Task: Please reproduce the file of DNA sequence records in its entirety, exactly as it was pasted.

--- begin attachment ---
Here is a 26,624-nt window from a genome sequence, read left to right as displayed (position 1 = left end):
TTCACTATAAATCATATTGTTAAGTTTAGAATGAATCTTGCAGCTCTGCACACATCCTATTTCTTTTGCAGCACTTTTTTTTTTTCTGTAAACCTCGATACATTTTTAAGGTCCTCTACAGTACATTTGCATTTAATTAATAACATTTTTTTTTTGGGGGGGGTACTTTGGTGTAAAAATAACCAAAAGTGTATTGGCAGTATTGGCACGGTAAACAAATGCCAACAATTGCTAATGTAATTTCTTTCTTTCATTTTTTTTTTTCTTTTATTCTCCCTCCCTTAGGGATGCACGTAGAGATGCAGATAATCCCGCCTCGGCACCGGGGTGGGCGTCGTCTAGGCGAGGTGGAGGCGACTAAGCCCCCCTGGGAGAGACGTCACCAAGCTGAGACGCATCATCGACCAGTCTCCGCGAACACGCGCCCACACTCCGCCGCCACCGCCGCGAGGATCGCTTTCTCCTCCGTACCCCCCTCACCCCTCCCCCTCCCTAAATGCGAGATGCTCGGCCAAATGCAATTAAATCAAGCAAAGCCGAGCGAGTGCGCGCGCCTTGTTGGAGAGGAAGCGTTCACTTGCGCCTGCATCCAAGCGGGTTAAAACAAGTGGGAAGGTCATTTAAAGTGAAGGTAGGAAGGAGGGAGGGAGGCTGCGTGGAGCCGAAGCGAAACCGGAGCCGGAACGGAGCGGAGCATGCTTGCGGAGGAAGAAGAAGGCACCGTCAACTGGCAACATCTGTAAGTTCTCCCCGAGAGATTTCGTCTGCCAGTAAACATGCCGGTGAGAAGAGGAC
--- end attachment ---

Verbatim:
Here is a 26,624-nt window from a genome sequence, read left to right as displayed (position 1 = left end):
TTCACTATAAATCATATTGTTAAGTTTAGAATGAATCTTGCAGCTCTGCACACATCCTATTTCTTTTGCAGCACTTTTTTTTTTTCTGTAAACCTCGATACATTTTTAAGGTCCTCTACAGTACATTTGCATTTAATTAATAACATTTTTTTTTTGGGGGGGGTACTTTGGTGTAAAAATAACCAAAAGTGTATTGGCAGTATTGGCACGGTAAACAAATGCCAACAATTGCTAATGTAATTTCTTTCTTTCATTTTTTTTTTTCTTTTATTCTCCCTCCCTTAGGGATGCACGTAGAGATGCAGATAATCCCGCCTCGGCACCGGGGTGGGCGTCGTCTAGGCGAGGTGGAGGCGACTAAGCCCCCCTGGGAGAGACGTCACCAAGCTGAGACGCATCATCGACCAGTCTCCGCGAACACGCGCCCACACTCCGCCGCCACCGCCGCGAGGATCGCTTTCTCCTCCGTACCCCCCTCACCCCTCCCCCTCCCTAAATGCGAGATGCTCGGCCAAATGCAATTAAATCAAGCAAAGCCGAGCGAGTGCGCGCGCCTTGTTGGAGAGGAAGCGTTCACTTGCGCCTGCATCCAAGCGGGTTAAAACAAGTGGGAAGGTCATTTAAAGTGAAGGTAGGAAGGAGGGAGGGAGGCTGCGTGGAGCCGAAGCGAAACCGGAGCCGGAACGGAGCGGAGCATGCTTGCGGAGGAAGAAGAAGGCACCGTCAACTGGCAACATCTGTAAGTTCTCCCCGAGAGATTTCGTCTGCCAGTAAACATGCCGGTGAGAAGAGGAC